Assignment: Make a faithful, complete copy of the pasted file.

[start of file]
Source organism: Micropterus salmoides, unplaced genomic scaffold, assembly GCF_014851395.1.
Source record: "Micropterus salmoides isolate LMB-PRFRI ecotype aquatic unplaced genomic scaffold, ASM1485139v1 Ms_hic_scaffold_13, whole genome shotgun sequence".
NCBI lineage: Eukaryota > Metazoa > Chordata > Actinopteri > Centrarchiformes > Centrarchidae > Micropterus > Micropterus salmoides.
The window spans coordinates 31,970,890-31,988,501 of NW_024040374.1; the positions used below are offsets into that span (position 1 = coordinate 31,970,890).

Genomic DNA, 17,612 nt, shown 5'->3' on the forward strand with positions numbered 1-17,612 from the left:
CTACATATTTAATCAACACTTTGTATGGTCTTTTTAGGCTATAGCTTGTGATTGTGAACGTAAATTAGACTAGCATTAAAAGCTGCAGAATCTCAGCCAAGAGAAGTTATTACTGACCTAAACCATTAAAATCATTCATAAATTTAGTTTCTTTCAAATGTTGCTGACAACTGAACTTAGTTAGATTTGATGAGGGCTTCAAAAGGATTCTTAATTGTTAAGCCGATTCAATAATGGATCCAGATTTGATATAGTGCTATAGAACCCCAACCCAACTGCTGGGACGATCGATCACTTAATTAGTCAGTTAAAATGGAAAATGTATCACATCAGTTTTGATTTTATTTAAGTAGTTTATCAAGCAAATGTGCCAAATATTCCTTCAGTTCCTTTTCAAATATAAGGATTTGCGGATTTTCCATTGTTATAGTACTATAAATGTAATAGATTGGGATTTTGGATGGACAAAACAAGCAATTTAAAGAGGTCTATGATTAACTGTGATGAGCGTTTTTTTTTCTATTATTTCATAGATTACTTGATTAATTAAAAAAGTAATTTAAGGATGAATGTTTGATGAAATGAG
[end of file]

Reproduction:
Source organism: Micropterus salmoides, unplaced genomic scaffold, assembly GCF_014851395.1.
Source record: "Micropterus salmoides isolate LMB-PRFRI ecotype aquatic unplaced genomic scaffold, ASM1485139v1 Ms_hic_scaffold_13, whole genome shotgun sequence".
NCBI lineage: Eukaryota > Metazoa > Chordata > Actinopteri > Centrarchiformes > Centrarchidae > Micropterus > Micropterus salmoides.
The window spans coordinates 31,970,890-31,988,501 of NW_024040374.1; the positions used below are offsets into that span (position 1 = coordinate 31,970,890).

Genomic DNA, 17,612 nt, shown 5'->3' on the forward strand with positions numbered 1-17,612 from the left:
CTACATATTTAATCAACACTTTGTATGGTCTTTTTAGGCTATAGCTTGTGATTGTGAACGTAAATTAGACTAGCATTAAAAGCTGCAGAATCTCAGCCAAGAGAAGTTATTACTGACCTAAACCATTAAAATCATTCATAAATTTAGTTTCTTTCAAATGTTGCTGACAACTGAACTTAGTTAGATTTGATGAGGGCTTCAAAAGGATTCTTAATTGTTAAGCCGATTCAATAATGGATCCAGATTTGATATAGTGCTATAGAACCCCAACCCAACTGCTGGGACGATCGATCACTTAATTAGTCAGTTAAAATGGAAAATGTATCACATCAGTTTTGATTTTATTTAAGTAGTTTATCAAGCAAATGTGCCAAATATTCCTTCAGTTCCTTTTCAAATATAAGGATTTGCGGATTTTCCATTGTTATAGTACTATAAATGTAATAGATTGGGATTTTGGATGGACAAAACAAGCAATTTAAAGAGGTCTATGATTAACTGTGATGAGCGTTTTTTTTTCTATTATTTCATAGATTACTTGATTAATTAAAAAAGTAATTTAAGGATGAATGTTTGATGAAATGAG